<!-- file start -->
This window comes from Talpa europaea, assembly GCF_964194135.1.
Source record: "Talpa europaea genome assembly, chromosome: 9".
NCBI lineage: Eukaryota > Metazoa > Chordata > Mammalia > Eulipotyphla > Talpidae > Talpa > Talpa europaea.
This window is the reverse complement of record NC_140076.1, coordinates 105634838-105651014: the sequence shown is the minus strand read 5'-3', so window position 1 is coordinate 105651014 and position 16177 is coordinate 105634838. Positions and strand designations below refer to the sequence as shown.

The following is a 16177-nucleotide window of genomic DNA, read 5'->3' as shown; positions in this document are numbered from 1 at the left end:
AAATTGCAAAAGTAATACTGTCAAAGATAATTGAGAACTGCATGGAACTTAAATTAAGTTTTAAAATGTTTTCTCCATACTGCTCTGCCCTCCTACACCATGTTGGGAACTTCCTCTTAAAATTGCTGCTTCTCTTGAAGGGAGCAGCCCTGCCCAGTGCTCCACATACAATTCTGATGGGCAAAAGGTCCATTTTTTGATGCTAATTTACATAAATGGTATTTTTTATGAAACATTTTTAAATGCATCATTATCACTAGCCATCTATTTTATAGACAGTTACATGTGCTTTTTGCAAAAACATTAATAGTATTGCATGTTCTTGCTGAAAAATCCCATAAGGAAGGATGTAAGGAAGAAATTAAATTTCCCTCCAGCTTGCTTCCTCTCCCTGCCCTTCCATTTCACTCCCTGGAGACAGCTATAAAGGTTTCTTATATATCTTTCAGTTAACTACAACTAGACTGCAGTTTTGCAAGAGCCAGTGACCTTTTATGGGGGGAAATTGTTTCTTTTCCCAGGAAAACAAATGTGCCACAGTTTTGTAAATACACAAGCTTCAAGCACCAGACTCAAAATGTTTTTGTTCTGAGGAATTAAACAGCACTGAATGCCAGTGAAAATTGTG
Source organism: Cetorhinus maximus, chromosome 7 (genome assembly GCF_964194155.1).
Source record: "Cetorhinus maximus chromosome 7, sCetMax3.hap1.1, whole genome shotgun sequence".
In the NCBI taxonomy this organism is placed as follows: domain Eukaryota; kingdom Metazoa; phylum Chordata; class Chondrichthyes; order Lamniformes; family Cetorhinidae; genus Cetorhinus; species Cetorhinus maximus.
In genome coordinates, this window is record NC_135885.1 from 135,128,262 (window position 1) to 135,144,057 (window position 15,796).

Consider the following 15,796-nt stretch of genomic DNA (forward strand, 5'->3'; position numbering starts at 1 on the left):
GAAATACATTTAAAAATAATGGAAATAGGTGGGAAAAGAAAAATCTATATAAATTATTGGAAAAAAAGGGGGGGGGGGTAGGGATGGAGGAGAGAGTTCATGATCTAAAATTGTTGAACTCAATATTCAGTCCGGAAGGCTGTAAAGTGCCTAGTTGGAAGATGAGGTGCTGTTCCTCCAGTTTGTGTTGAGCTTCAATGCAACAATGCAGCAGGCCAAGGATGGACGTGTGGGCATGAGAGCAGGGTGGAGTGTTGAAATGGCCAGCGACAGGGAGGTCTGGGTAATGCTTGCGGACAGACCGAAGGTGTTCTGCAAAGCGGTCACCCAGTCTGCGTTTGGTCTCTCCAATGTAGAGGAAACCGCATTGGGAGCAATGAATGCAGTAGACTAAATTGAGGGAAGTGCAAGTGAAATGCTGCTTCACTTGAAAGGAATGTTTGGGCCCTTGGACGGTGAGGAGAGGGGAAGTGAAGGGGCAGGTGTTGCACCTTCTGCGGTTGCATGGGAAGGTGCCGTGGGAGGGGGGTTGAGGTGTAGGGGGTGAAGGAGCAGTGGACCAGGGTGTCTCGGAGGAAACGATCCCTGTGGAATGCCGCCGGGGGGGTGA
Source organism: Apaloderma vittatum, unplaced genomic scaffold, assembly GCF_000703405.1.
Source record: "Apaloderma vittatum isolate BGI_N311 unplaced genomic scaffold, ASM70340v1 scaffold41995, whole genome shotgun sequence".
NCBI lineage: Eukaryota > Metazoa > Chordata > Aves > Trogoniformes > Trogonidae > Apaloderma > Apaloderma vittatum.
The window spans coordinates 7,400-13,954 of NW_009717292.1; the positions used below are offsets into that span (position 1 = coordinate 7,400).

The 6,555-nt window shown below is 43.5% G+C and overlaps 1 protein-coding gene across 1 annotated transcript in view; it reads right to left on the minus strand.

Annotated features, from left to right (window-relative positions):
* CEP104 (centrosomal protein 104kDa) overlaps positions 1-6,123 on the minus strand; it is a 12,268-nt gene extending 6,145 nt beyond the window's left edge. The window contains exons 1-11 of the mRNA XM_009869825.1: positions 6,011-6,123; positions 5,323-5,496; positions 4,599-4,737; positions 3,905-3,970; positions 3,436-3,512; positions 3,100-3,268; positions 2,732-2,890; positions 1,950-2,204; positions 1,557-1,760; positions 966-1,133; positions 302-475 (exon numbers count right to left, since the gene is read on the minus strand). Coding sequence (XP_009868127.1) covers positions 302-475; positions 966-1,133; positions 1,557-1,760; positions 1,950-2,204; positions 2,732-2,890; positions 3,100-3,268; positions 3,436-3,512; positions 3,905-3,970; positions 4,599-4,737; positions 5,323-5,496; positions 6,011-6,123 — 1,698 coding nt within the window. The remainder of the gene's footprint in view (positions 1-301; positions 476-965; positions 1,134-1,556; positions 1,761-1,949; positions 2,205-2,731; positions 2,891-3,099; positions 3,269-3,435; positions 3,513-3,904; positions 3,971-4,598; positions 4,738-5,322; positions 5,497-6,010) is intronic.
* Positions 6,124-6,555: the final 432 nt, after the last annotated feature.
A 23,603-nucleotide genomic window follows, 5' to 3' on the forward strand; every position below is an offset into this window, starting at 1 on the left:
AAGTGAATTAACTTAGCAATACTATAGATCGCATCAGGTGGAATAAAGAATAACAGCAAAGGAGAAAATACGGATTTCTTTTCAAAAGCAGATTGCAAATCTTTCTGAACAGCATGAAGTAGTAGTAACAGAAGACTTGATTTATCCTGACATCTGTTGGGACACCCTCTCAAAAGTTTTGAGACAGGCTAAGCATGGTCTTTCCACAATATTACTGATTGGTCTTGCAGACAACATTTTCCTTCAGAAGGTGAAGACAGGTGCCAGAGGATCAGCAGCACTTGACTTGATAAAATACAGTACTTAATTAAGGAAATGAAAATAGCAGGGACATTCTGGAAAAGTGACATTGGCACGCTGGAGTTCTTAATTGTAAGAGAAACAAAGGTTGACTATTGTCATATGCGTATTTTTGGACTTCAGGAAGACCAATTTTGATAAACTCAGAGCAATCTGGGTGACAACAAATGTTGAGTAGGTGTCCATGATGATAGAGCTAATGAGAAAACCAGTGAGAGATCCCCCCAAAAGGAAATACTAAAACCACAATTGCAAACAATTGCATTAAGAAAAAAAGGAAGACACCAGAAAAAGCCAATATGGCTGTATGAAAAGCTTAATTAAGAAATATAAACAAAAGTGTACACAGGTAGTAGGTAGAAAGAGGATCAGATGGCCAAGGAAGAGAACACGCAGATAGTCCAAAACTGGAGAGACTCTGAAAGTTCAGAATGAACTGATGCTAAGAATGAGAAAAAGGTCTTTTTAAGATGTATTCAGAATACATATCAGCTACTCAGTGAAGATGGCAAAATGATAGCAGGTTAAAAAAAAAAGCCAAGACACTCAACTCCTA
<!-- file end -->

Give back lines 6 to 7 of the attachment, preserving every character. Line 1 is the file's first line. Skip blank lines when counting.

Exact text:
AAATTGCAAAAGTAATACTGTCAAAGATAATTGAGAACTGCATGGAACTTAAATTAAGTTTTAAAATGTTTTCTCCATACTGCTCTGCCCTCCTACACCATGTTGGGAACTTCCTCTTAAAATTGCTGCTTCTCTTGAAGGGAGCAGCCCTGCCCAGTGCTCCACATACAATTCTGATGGGCAAAAGGTCCATTTTTTGATGCTAATTTACATAAATGGTATTTTTTATGAAACATTTTTAAATGCATCATTATCACTAGCCATCTATTTTATAGACAGTTACATGTGCTTTTTGCAAAAACATTAATAGTATTGCATGTTCTTGCTGAAAAATCCCATAAGGAAGGATGTAAGGAAGAAATTAAATTTCCCTCCAGCTTGCTTCCTCTCCCTGCCCTTCCATTTCACTCCCTGGAGACAGCTATAAAGGTTTCTTATATATCTTTCAGTTAACTACAACTAGACTGCAGTTTTGCAAGAGCCAGTGACCTTTTATGGGGGGAAATTGTTTCTTTTCCCAGGAAAACAAATGTGCCACAGTTTTGTAAATACACAAGCTTCAAGCACCAGACTCAAAATGTTTTTGTTCTGAGGAATTAAACAGCACTGAATGCCAGTGAAAATTGTG
Source organism: Cetorhinus maximus, chromosome 7 (genome assembly GCF_964194155.1).